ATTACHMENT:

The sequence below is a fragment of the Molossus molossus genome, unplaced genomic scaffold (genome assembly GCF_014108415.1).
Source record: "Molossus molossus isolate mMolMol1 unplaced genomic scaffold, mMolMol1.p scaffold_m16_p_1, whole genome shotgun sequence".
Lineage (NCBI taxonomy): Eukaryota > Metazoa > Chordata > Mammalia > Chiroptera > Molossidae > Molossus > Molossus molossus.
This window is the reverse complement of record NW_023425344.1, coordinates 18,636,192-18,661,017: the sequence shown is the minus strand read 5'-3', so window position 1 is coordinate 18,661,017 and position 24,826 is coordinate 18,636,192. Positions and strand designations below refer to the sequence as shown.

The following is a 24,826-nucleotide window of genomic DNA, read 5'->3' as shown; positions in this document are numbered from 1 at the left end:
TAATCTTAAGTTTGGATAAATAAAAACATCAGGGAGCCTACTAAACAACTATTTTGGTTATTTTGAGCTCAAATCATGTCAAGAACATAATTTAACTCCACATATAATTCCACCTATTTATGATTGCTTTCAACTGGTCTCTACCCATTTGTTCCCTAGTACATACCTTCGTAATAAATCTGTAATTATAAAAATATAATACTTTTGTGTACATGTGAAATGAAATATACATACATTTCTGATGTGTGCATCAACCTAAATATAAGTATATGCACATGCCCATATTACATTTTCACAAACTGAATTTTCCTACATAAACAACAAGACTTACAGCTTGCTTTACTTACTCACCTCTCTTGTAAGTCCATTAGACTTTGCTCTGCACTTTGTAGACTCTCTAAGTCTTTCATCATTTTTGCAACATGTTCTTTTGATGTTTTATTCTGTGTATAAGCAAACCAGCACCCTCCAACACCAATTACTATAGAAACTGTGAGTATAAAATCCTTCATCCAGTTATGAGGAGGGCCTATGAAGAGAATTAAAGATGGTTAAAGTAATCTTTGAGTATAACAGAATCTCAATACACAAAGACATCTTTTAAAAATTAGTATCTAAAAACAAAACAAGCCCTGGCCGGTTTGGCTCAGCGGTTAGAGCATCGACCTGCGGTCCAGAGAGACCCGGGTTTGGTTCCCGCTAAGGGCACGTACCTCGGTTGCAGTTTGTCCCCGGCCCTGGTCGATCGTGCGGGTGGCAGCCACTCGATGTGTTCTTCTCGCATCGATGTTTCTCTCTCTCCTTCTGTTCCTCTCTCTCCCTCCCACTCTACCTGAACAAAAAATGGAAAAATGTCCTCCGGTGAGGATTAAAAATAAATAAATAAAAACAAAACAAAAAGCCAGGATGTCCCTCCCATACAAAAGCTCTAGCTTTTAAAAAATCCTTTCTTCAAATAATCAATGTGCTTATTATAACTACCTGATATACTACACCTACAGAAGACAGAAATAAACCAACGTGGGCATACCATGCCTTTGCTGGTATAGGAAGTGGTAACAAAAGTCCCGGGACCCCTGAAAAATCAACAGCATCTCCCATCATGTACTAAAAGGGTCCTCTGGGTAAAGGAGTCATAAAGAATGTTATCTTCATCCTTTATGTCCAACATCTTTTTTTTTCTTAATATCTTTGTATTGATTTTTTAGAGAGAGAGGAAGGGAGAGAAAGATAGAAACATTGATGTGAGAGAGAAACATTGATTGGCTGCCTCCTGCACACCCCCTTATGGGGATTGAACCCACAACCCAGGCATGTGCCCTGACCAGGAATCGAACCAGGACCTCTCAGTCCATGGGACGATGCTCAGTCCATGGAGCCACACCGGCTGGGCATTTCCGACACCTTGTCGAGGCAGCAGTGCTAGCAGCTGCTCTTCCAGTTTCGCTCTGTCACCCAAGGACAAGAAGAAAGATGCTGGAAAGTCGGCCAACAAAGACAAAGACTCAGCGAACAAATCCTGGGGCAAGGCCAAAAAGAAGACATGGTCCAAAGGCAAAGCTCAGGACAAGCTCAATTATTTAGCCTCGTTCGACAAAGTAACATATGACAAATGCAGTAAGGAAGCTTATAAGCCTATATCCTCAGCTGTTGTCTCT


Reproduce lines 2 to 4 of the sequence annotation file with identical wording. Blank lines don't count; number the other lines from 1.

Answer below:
Source record: "Molossus molossus isolate mMolMol1 unplaced genomic scaffold, mMolMol1.p scaffold_m16_p_1, whole genome shotgun sequence".
Lineage (NCBI taxonomy): Eukaryota > Metazoa > Chordata > Mammalia > Chiroptera > Molossidae > Molossus > Molossus molossus.
This window is the reverse complement of record NW_023425344.1, coordinates 18,636,192-18,661,017: the sequence shown is the minus strand read 5'-3', so window position 1 is coordinate 18,661,017 and position 24,826 is coordinate 18,636,192. Positions and strand designations below refer to the sequence as shown.